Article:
We use the longer meat probe that comes with the DigiQII only because the metal sleeve is longer on it. Make sure the tip of the probe is not touching the crock pot. If the probe tip is in contact with the inside of the pot you will likely be measuring the temperature of the pot and not the milk. Turn the crock pot on high and set the temperature control to over 165 degrees.

Pour the milk into the crock pot. I like to use a fresh sealed bottle of milk. You can use any type of milk you like.

As it is in all home cooking and canning processes, cleanliness is important to this process. In yogurt making cleanliness is especially important to prevent the growth of unfavorable bacteria. Milk should be heated to over 165f for ten minutes at the beginning of the process. This heating will kill any disease causing bacteria or mold spores that might be present in the milk. All equipment that comes in contact also needs to be clean. I like to put everything in the dishwasher and plan my yogurt making at the end of the cycle. Washing everything on the hot cycle assures that all equipment is sanitary. A large pot could be used to boil the equipment. Some folks claim that just a good soap and water hand washing of the equipment is all that is needed. In any case sanitary technique is important.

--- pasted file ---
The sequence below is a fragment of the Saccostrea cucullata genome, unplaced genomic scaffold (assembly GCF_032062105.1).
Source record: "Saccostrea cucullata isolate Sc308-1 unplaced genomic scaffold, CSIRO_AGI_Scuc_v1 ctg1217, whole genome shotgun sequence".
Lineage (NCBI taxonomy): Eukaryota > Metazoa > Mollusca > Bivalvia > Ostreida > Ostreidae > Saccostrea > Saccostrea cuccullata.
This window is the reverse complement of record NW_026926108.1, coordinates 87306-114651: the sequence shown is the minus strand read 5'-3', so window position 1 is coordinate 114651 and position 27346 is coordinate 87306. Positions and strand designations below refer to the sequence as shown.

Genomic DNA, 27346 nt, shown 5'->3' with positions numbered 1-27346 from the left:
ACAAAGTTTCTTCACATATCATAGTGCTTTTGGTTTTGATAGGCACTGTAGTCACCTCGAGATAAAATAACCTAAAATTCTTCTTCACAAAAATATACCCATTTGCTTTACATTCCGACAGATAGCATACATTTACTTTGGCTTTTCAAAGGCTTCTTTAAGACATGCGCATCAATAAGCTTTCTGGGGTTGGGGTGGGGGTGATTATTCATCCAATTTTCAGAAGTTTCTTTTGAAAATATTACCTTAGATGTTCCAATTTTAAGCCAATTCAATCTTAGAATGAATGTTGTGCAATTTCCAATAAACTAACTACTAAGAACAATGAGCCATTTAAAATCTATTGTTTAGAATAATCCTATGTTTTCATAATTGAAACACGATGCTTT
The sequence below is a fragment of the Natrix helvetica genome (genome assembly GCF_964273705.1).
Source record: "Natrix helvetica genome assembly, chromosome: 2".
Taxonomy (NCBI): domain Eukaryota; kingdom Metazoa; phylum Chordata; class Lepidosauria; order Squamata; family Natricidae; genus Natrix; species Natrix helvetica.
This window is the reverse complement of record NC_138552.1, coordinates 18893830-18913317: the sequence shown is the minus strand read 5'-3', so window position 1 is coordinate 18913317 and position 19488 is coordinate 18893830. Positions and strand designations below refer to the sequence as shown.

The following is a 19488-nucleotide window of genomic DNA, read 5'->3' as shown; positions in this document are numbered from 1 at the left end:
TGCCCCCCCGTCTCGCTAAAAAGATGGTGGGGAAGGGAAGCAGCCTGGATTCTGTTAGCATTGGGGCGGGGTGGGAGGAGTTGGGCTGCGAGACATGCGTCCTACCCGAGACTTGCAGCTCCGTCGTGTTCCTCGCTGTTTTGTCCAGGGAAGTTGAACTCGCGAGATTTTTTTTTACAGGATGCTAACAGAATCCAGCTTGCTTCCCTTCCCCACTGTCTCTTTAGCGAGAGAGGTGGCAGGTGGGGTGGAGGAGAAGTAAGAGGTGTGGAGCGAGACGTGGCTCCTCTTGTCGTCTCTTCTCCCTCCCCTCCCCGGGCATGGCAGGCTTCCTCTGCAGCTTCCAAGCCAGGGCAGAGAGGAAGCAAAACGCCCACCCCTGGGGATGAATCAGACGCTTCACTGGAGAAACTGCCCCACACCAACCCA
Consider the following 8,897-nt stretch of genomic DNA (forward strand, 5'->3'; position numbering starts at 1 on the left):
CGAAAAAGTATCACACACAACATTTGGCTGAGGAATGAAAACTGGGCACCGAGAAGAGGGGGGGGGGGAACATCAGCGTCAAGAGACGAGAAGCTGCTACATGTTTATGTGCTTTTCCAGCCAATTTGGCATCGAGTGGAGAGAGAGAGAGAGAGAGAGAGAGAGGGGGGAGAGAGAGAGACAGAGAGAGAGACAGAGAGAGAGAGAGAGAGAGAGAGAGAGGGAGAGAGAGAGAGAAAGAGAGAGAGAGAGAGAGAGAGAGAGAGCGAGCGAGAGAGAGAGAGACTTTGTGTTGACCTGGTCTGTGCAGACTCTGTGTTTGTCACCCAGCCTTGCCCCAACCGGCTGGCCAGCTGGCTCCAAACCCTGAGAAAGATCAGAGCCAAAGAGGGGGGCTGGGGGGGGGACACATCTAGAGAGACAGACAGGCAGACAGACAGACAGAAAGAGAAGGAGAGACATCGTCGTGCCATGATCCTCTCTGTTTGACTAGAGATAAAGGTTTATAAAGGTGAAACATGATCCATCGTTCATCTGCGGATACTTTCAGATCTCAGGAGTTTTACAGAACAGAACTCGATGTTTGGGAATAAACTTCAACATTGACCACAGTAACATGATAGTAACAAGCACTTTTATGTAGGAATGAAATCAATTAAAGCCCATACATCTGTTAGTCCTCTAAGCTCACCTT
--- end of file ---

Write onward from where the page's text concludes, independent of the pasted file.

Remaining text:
Chilling the milk quickly to the inoculation temperature minimizes the opportunity for other non-favorable bacteria to enter the process. Yogurt cultures will grow between the temperatures of about 100 and 130f but they thrive when the temperature is between 108 and 112f. Above this temperature the culture will slow reproduction dramatically or will be killed completely. Below this temperature range the growth will slow dramatically or the culture will become dormant. Keep this in mind when you add the culture to the milk. Temperature control here is very important.